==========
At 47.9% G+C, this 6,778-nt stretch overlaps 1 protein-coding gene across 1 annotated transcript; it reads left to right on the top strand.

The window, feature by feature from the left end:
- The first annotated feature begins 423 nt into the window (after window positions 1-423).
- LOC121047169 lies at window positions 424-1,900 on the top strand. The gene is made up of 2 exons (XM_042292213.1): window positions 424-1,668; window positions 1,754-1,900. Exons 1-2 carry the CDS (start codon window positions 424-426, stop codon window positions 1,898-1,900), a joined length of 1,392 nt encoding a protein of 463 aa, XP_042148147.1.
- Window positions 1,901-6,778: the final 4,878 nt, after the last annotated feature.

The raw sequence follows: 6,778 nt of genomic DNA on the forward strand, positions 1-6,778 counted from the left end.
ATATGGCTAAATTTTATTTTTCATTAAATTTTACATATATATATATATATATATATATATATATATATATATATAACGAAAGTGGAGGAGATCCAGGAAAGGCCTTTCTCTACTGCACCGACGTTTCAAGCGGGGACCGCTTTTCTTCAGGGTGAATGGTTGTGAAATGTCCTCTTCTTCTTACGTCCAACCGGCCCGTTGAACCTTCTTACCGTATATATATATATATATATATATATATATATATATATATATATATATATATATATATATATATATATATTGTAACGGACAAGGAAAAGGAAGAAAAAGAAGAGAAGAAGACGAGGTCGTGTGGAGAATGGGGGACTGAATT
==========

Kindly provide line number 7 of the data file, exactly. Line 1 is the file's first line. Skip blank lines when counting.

ATATGGCTAAATTTTATTTTTCATTAAATTTTACATATATATATATATATATATATATATATATATATATATATAACGAAAGTGGAGGAGATCCAGGAAAGGCCTTTCTCTACTGCACCGACGTTTCAAGCGGGGACCGCTTTTCTTCAGGGTGAATGGTTGTGAAATGTCCTCTTCTTCTTACGTCCAACCGGCCCGTTGAACCTTCTTACCGTATATATATATATATATATATATATATATATATATATATATATATATATATATATATATATATATATATTGTAACGGACAAGGAAAAGGAAGAAAAAGAAGAGAAGAAGACGAGGTCGTGTGGAGAATGGGGGACTGAATT